Skip to main content


I'd heard that Persuasion is one of Jane Austen's best novels, so I snapped it up when offered it. The heroine, Anne Elliott, has a life complicated by a vain father, cold eldest sister, annoying younger sister, AND! she lived with regret because she had turned down her The One -- Captain Wentworth -- because her dear friend Lady Russell didn't think it was a good match (the Elliotts were too highly bred to consort with the lower social classes). This novel was published in 1818, and Austen describes the prevailing attitudes of the upper class at the time with her usual good humor and earnest prose.

At the heart, Persuasion is an examination of the constancy and steadfastness of human hearts, both men's and women's. Anne was influenced by Lady Russell into not marrying the person she was madly in love with, and she would only see him again eight years later, when his resentment over her rejection had had time to fester and make him act coldly towards her. Austent throws other obstacles in the lovers' way, such as a pretty young woman besotted with Captain Wentworth, and Mr. Elliott, Anne's handsome and gentlemanly cousin (BAAARRRRFFF *cough* inbreeding *cough*), professing interest in her. I'd had enough experience with Austen to expect the ending -- of COURSE Elliott turned out to be a tool, and whatserface ended up marrying someone else -- but was still kilig [SPOILER ALERT] at the way Captain Wentworth finally confessed to Anne that he remained faithful to her.

(ZOMG. Please may I have an English captain, and please may he have Alan Rickman's voice? Or I can just have Alan Rickman. I'm not picky.)

Anyway, Austen crafts a fine love story, one more mature because the central characters are older (in their twenties), and understand love AND loss. *sniff* We can't all have happy endings like Anne Elliott and Captain Wentworth, but then again, that's what fiction is for: to remind us that the imagination is where dreams really come true.

Popular posts from this blog

An International Women's Day Miracle!

Truly, International Women's Day is a special day. No, not because multitudes are out there rallying for our rights and giving voice to the powerless. It is because I won a gift card from a company raffle!

Let me explain why this counts as a minor miracle. You see, I never win anything. I answer every damned survey sent my way, participate in all the raffles, buy lottery tickets -- to no avail. This particular raffle occurred monthly, and I had been faithfully entering my name every month for two years, with no results. Finally, last month, I declared: "No more!" and unsubscribed from the mailing list -- but not before entering one final time, because why not.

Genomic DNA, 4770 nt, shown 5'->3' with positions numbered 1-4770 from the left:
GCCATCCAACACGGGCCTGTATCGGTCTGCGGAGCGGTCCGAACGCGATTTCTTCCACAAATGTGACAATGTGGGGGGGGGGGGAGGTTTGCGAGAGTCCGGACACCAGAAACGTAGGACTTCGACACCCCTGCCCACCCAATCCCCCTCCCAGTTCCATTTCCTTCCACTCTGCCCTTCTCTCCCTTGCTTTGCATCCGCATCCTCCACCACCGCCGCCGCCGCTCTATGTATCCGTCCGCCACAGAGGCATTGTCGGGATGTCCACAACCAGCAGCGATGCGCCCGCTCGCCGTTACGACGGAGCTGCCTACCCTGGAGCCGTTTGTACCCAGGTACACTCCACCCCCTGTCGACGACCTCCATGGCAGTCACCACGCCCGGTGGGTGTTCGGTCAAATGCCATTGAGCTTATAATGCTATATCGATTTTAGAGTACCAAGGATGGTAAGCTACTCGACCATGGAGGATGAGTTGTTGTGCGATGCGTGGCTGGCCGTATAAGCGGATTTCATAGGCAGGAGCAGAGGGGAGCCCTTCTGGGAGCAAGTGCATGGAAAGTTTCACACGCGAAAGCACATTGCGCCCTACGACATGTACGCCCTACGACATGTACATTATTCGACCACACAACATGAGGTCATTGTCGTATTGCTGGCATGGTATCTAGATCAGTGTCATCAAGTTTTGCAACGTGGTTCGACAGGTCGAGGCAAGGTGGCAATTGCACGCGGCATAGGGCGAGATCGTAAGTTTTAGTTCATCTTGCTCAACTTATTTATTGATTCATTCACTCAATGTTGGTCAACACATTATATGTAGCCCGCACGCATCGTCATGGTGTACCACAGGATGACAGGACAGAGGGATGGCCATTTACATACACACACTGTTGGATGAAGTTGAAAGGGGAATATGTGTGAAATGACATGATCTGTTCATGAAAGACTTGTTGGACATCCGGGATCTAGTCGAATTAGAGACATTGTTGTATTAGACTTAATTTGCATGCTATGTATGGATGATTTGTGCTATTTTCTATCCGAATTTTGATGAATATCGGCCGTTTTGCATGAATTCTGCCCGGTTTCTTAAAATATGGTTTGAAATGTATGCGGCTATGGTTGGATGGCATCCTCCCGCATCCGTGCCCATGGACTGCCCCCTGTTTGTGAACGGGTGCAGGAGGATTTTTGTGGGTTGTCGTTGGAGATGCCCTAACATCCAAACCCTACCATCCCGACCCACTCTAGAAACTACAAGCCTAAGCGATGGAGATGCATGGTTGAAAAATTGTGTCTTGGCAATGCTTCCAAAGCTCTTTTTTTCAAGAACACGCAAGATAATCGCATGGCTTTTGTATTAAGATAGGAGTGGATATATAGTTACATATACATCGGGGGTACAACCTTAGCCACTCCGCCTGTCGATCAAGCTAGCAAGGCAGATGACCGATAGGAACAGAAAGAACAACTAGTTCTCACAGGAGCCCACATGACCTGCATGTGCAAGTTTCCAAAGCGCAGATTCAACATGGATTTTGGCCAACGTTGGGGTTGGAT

There's also some déjà vu at play here. You see, four years ago, I won a gift card from a company raffle. The one fracking time I won anything! I was elated! Shortly thereafter, also on International Women's Day, I was laid off from my job.

Sooooo...since the day's almost over, I guess I'm not…

Get Out (2017)

Get Out has a charismatic lead, a terrific soundtrack, and damn good cinematography. While it’s described as horror/comedy, it’s more disturbing/cringe-y than scary, and I mean that in a good way. This is an entertaining movie that’s also pretty effective as social commentary.

The film stars Daniel Kaluuya as Chris, a photographer who’s about to spend the weekend at his girlfriend Rose’s (Allison Williams) parent’s house. Naturally, it’s in a secluded spot in the woods. When they get there, the awkwardness that might be expected from a first-time meeting gives way to a series of bizarre behaviors and interactions. While Chris initially takes it all in stride, it eventually becomes clear that there’s something sinister going on behind the scenes.

The acting and dialogue are highlights of the film, as is the camera work. In particular, Kaluuya’s eyebrows and head tilts are so expressive that the audience knows what’s going on in his head even as he politely brushes off eccentricities. A…

Game Review: Rise of the Tomb Raider (PS4)

Rise of the Tomb Raider is a solid sequel to 2013's Tomb Raider reboot. This time, Lara Croft is pursuing her father's research, which had led to his downfall and death. Most of the action takes place in Russia, with a brief interlude in Syria. Mechanics from the first game have been improved, locations are diverse, and Lara now starts out as a badass. Overall, Rise of the Tomb Raider is a terrific action/adventure platformer that has me looking forward to the next installment.

Ways Rise of the Tomb Raider Rocks
The game has plenty of strengths: a compelling lead, lots of exploration, fun puzzles, gorgeous visuals, and a thrilling soundtrack. As always, Lara is a star: she's a force of nature, laser focused on her goal; and neither words nor bullets will deter her. It's a joy to have her perform improbable physical feats as she seeks the Divine Source that her father obsessed over. Lara scales sheer walls of ice, mows through mercenaries with only a bow and arrows, and …